LONDON — Babcock International has signed it’s second deal in a fortnight aimed at offering Israeli technology for British defense programs.
The British company’s latest agreement with Israel Aerospace Industries and its subsidiary Elta Systems is aimed at proposing a long-range radar for the Defence Ministry’s Serpens program.
The program, valued in excess of £400 million (U.S. $486 million) is for the British Army’s next-generation weapon-locating system that needs to be able to detect and find hostile mortars, artillery and rockets.
The agreement will see Elta’s battle-proven Compact Multi-Mission Radar offered by Babcock in the U.K. Babcock said in an Aug. 11 statement that the system will be partly produced and integrated in the U.K.
Britain wants to replace its current capability, the Saab-supplied Mamba, around 2026. The Swedish company was awarded a £46 million deal in 2020 to extend the life of the program until Serpens is ready for deployment.
The agreement with IAI comes about two weeks after Babcock inked a deal with another Israeli company to propose technology to the British Army — on this occasion to offer a battle management, command, control, communications, computers and intelligence capability for a new ground-based air defense capability.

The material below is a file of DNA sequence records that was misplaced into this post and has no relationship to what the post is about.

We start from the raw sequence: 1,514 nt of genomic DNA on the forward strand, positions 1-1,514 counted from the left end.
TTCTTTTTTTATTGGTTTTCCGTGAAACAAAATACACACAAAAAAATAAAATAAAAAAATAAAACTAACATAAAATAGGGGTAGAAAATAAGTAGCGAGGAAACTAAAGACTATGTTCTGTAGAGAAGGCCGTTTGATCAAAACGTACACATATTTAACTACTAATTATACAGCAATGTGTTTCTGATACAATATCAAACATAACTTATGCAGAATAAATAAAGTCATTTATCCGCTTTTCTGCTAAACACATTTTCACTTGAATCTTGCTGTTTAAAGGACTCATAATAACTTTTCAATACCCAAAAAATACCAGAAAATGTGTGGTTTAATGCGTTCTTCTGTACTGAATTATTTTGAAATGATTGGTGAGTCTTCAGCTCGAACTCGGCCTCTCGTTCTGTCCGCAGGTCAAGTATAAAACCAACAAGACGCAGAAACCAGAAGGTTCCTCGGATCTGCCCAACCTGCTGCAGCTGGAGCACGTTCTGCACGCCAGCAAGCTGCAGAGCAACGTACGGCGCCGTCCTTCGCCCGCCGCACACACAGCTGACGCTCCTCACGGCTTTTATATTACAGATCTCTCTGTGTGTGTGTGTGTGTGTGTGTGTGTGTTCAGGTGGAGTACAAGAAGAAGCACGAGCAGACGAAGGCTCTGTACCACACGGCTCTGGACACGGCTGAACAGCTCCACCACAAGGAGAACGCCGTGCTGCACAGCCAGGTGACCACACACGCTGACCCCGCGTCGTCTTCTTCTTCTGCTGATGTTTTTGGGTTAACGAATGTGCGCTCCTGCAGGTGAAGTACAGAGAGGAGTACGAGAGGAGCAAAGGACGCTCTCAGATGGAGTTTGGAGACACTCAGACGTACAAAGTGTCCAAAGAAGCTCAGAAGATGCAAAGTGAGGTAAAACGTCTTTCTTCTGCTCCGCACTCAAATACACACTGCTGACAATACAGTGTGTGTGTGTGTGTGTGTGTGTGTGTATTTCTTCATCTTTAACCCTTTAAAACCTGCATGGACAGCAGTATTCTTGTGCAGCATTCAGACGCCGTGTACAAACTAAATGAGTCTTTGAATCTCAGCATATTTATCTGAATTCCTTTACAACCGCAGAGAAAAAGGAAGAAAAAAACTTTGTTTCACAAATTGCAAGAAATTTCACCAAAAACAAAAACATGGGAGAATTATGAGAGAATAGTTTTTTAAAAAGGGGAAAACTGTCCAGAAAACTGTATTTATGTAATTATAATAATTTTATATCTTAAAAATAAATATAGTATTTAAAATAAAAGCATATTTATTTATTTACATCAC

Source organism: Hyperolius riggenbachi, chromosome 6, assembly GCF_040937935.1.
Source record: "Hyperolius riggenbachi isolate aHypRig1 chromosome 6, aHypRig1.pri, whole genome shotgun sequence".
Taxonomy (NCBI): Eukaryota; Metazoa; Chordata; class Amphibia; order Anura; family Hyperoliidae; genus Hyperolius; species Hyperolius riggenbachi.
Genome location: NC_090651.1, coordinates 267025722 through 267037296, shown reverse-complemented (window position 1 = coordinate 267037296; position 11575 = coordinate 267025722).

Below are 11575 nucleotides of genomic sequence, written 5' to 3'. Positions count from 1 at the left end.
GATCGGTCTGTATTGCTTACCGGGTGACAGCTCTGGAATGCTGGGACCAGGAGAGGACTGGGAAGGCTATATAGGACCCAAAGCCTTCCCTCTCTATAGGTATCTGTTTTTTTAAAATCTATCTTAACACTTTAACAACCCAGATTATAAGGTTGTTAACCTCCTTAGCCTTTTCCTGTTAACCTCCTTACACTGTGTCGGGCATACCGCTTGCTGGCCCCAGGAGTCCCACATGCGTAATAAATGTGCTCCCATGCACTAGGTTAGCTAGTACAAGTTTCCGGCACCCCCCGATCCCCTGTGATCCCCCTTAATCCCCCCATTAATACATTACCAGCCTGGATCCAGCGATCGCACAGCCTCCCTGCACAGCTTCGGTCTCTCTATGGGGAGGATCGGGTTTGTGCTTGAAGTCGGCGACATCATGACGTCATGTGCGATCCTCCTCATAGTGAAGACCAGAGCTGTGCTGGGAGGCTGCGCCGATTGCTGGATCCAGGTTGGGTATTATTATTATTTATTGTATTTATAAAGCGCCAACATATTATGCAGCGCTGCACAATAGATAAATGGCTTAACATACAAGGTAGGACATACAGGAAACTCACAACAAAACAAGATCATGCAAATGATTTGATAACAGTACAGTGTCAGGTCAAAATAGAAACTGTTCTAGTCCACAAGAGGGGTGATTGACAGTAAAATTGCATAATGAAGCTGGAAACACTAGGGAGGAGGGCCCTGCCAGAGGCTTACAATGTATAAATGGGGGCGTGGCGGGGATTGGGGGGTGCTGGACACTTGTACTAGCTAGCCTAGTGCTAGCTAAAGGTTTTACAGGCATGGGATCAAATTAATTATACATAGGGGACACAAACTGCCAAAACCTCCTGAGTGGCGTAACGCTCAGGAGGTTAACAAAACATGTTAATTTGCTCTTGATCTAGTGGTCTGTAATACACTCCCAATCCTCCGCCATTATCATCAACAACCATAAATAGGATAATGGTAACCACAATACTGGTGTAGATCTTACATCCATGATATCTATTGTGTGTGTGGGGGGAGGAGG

Babcock signed the memorandum of understanding with Rafael Advanced Defense Systems to offer the latter’s Micad platform for the Defence Ministry’s Sky Sabre GBAD program, which is based on the Common Anti-Air Modular Missile built by the European consortium MBDA.
Babcock and Rafael have worked together in the delivery and maintenance of the Sky Sabre system since 2017, with the first units introduced to British forces in the Falklands.
“It makes clear sense for both parties to further develop the collaboration so that Micad can be readily offered into the wider land GBAD program,” Simon Holford, intelligence, surveillance and reconnaissance director at Babcock, said during the Farnborough Airshow last month when the tie-up was announced.